NYT looks at the condition of newspapers in Spain; an update for NYT Cooking app to add ‘Learn to Cook’ section
US Labor Department reports that the economy added 271,000 jobs in October as unemployment rate falls to 5%, the lowest level since April 2008
The Spanish media gets examined by The New York Times today in a feature that is especially critical of the country’s Prime Minister and the Popular Party.
Written by Raphael Minder, who is based in Madrid, the feature recounts the loss of some 11,000 jobs for journalists in the country, and the tightening grip of the press by the government of Prime Minister Mariano Rajoy.
Many in the industry say the formidable combination of government and financial pressures has blunted their ability to cover any range of conflicts of interest among big business and politicians at a time of multiplying financial and political scandals that emerged after the onset of Spain’s debt crisis.
“The newspapers are in the hands of creditors, and also in those of a government that has helped convince the creditors that the papers should be kept alive rather than just asphyxiated because of their debts,” said Miguel Ángel Aguilar, a veteran Spanish journalist who founded his own publication, Ahora, in September.
Friends in Spain have reinforced this view with me – though to be honest, most were never supporters of the conservative government to begin with.
But the issue of media company debt is a real one, and one that has severely damaged the media here in the States. Sometimes the debt is not traditional debt in the sense of bank loans, but the ownership of private equity companies that force the media properties to pay large fees, all the while cutting costs through staff reductions. In this manner, the B2B magazine business has been decimated in the US (something the trade press prefer to not talk about as M&A firms are often their most loyal advertisers).
“Newspapers are no longer led by their editors, but by chief executives who are worried about accounts and trying to maintain good relationships with those in power,” said Pedro J. Ramirez, the former editor of El Mundo, the conservative newspaper he founded 25 years ago. Ramirez blamed dismissal on his decision to publish embarrassing text messages sent by Prime Minister Rajoy.
Of course, the government in Spain doesn’t see any problems with the media as it currently exists in Spain.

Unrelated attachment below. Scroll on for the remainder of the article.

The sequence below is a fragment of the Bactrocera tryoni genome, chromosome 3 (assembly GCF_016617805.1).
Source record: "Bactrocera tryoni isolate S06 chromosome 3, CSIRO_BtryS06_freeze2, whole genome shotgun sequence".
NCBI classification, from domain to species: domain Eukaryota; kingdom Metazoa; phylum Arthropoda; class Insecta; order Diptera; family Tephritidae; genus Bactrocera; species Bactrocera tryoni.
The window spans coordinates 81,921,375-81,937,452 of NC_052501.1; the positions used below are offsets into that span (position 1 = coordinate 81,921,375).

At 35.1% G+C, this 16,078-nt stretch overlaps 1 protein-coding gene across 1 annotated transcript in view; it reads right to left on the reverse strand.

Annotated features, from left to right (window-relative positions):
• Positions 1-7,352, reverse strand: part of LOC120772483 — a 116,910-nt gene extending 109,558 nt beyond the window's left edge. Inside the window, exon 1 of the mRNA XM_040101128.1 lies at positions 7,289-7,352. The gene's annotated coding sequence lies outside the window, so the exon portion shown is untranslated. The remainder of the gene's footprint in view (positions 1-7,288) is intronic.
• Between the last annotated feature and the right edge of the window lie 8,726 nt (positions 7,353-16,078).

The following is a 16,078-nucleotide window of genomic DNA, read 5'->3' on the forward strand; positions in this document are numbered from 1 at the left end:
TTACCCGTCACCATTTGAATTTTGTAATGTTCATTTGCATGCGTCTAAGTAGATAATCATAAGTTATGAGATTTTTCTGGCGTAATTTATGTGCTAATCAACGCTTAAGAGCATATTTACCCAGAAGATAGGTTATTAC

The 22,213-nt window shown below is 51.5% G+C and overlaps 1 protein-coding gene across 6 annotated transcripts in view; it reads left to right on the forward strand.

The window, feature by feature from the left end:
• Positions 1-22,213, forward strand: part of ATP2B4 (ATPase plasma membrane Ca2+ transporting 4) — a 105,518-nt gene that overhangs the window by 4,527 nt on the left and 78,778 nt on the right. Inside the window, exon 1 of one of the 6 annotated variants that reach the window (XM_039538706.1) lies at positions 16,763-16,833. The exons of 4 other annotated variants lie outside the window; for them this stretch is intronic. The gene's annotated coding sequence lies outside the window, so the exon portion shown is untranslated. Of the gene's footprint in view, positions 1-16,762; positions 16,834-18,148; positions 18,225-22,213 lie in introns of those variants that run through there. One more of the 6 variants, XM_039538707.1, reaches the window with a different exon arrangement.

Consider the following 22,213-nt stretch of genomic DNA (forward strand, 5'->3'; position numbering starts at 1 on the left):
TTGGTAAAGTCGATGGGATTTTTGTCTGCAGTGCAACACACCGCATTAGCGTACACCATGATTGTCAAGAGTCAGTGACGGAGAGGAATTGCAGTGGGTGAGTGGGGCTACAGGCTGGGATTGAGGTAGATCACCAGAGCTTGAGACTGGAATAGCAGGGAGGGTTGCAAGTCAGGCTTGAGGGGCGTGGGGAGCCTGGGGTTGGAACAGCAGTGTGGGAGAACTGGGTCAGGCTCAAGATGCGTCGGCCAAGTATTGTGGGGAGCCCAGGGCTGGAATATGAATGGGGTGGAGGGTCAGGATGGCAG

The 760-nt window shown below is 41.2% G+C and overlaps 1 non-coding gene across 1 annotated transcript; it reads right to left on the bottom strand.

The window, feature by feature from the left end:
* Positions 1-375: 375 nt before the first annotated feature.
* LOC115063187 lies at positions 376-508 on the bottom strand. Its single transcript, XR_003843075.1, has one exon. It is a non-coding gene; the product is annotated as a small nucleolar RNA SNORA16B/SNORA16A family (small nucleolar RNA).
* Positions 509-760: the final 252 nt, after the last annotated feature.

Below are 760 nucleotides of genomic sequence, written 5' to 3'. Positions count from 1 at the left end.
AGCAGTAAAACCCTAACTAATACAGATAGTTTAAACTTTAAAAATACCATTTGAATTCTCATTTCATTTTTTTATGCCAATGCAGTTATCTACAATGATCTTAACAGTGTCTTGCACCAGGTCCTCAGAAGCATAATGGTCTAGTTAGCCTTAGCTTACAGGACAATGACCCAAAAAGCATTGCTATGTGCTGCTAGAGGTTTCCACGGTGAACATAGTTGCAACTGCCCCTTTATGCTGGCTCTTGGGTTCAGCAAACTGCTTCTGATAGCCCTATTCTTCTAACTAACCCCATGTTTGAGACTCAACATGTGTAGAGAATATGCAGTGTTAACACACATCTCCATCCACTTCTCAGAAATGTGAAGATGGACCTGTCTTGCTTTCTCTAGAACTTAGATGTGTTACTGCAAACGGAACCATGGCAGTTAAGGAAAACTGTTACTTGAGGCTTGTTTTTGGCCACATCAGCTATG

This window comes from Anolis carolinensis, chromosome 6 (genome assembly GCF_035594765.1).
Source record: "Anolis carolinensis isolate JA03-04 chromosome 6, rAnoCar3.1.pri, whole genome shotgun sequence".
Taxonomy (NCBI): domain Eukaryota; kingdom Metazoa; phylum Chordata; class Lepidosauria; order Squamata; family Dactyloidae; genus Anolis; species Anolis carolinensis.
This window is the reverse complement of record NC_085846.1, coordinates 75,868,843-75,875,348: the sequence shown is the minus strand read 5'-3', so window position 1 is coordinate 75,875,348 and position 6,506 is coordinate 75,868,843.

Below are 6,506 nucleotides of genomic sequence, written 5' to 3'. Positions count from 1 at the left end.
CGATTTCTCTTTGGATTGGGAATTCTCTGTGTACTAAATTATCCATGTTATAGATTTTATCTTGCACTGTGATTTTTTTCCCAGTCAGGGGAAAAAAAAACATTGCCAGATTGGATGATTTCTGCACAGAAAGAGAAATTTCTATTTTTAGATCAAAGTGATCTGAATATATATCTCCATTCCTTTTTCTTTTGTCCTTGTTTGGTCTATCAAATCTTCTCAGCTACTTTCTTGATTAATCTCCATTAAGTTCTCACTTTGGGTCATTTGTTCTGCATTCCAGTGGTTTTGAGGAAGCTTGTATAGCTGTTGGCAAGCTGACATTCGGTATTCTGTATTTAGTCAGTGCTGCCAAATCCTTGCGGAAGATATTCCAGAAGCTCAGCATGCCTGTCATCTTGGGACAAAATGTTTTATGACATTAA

I don’t see a problem with the press in Spain,” said a spokesman for the Popular Party.
The New York Times launched a new app yesterday, NYT VR, in partnership with IM360 (see TNM report on the app here). But, in general, the paper has been less than an aggressive developer of apps.
But one app the paper seems to be happy with is its NYT Cooking app which received another update today. The app is a good example of what happens when an app gets launched, then frequently updated. It remains fresh, adds features, and generally outperforms those apps that get launched, then are forgotten.
The Times has updated the app 16 times since its initial launch in September of last year – far more that other apps in its portfolio. User reviews continue to be good, though following the release of iOS 9 there were a few complaints about the app crashing, but the developers quickly released a bug fix update following that feedback. That kind of quick response also helps keeps users loyal to the app.
Here is the update information:
Master essential dishes, ingredients and cooking techniques in our new Learn to Cook section, which features our best instructional guides, recipes and videos for novices and confident home cooks alike.Also, plan your Thanksgiving with our complete guide to the year’s biggest feast.If you like our app, please take a moment to rate us in the App Store. For bug reports or complaints, you can reach us at firstname.lastname@example.org.
The Economist for iPad has also been updated, bring the app up to version 3.2.2.
The app now notifies users when a new issue is available when they auto-resume an older issue. The update also makes sure the app is compatible with the new iPad Pro (which Apple has still not set a launch date for).
The unemployment rate, always a bit of a disputed number, also fell to 5 percent. That is the lowest level for that measurement since April of 2008.
The strong jobs report may give the Fed the ammunition it needs to decide to begin raising interest rates at its next meeting in December.